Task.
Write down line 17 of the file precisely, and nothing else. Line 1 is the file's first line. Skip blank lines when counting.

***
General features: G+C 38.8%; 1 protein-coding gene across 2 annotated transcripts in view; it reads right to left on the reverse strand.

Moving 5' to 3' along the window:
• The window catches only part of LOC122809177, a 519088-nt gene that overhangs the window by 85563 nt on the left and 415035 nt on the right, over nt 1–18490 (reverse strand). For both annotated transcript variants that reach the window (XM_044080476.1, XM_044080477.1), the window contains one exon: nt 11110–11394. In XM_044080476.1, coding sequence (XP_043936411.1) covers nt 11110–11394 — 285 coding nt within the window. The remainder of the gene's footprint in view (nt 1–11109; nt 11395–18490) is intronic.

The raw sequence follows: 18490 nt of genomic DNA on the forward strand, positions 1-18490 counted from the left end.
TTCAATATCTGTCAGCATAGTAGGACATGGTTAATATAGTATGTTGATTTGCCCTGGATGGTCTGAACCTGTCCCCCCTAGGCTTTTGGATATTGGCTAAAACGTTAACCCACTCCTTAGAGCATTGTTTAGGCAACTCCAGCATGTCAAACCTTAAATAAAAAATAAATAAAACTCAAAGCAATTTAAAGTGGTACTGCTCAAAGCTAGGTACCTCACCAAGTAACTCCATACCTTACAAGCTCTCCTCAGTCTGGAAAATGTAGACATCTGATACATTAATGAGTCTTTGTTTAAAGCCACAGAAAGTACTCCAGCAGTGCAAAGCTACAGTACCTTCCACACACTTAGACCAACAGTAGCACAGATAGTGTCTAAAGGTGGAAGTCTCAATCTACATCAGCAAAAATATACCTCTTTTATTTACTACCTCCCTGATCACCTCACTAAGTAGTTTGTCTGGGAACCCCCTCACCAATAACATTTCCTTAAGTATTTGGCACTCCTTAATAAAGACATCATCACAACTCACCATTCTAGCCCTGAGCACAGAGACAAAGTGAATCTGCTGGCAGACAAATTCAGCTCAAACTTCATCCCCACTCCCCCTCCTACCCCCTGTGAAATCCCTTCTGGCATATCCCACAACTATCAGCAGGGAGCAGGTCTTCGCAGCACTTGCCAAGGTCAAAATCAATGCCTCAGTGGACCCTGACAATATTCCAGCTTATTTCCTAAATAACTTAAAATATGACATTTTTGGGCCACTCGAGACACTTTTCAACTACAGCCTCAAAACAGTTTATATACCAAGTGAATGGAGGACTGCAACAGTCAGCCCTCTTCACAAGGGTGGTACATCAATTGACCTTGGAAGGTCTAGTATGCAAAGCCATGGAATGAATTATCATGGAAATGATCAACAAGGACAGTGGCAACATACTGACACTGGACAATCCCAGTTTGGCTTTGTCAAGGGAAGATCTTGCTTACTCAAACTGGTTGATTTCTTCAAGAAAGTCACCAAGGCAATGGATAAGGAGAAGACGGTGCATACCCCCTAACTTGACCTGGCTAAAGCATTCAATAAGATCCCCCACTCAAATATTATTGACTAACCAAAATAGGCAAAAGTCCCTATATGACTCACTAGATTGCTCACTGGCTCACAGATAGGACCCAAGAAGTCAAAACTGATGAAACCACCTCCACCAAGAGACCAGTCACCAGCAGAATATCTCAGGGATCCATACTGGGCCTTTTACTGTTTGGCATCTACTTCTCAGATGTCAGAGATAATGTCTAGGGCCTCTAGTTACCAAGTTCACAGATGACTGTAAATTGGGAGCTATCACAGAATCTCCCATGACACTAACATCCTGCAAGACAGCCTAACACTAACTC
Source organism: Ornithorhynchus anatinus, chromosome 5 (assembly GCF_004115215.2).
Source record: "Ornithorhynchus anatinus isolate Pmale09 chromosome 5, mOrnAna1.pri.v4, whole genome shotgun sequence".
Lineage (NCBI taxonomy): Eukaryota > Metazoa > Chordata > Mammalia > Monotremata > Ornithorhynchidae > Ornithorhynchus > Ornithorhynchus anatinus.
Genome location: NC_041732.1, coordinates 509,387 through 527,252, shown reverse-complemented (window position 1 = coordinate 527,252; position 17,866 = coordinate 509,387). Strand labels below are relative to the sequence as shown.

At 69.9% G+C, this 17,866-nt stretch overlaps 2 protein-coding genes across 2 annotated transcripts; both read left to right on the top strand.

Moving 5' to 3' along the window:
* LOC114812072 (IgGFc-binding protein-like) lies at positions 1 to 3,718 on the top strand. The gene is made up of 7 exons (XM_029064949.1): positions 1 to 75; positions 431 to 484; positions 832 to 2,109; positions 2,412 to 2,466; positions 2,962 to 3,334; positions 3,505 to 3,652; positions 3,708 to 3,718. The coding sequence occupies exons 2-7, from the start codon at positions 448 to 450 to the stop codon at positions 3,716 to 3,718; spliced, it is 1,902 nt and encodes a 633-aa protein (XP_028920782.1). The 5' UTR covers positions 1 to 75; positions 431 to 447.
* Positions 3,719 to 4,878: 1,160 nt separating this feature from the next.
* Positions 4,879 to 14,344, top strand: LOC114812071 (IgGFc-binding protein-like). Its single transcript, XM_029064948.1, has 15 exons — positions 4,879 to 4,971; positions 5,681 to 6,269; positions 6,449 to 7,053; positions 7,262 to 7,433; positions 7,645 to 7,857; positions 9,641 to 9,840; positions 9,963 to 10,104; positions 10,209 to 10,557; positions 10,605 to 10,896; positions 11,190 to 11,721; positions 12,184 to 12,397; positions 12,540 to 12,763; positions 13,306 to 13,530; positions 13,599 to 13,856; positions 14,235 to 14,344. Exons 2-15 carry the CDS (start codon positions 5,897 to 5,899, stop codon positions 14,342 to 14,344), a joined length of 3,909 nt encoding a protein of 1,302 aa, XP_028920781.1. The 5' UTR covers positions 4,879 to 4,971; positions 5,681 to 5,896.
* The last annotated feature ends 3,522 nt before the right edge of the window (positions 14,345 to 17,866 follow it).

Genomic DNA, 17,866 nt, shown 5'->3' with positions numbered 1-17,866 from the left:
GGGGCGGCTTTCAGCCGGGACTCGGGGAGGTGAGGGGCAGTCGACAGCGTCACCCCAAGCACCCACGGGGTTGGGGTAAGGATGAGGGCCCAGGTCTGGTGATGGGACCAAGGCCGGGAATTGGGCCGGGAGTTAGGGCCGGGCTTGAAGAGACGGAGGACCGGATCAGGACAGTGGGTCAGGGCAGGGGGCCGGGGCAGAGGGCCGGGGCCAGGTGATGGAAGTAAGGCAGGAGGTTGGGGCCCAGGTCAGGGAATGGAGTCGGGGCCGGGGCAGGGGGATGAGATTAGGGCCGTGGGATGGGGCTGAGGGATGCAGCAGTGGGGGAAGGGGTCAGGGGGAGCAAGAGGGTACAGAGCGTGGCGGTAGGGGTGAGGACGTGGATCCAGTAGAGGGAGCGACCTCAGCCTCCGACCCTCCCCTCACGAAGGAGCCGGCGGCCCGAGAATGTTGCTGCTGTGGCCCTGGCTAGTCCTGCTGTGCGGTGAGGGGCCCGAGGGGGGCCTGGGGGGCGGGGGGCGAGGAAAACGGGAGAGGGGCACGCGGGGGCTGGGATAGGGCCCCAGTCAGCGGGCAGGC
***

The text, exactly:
GGGGCGGCTTTCAGCCGGGACTCGGGGAGGTGAGGGGCAGTCGACAGCGTCACCCCAAGCACCCACGGGGTTGGGGTAAGGATGAGGGCCCAGGTCTGGTGATGGGACCAAGGCCGGGAATTGGGCCGGGAGTTAGGGCCGGGCTTGAAGAGACGGAGGACCGGATCAGGACAGTGGGTCAGGGCAGGGGGCCGGGGCAGAGGGCCGGGGCCAGGTGATGGAAGTAAGGCAGGAGGTTGGGGCCCAGGTCAGGGAATGGAGTCGGGGCCGGGGCAGGGGGATGAGATTAGGGCCGTGGGATGGGGCTGAGGGATGCAGCAGTGGGGGAAGGGGTCAGGGGGAGCAAGAGGGTACAGAGCGTGGCGGTAGGGGTGAGGACGTGGATCCAGTAGAGGGAGCGACCTCAGCCTCCGACCCTCCCCTCACGAAGGAGCCGGCGGCCCGAGAATGTTGCTGCTGTGGCCCTGGCTAGTCCTGCTGTGCGGTGAGGGGCCCGAGGGGGGCCTGGGGGGCGGGGGGCGAGGAAAACGGGAGAGGGGCACGCGGGGGCTGGGATAGGGCCCCAGTCAGCGGGCAGGC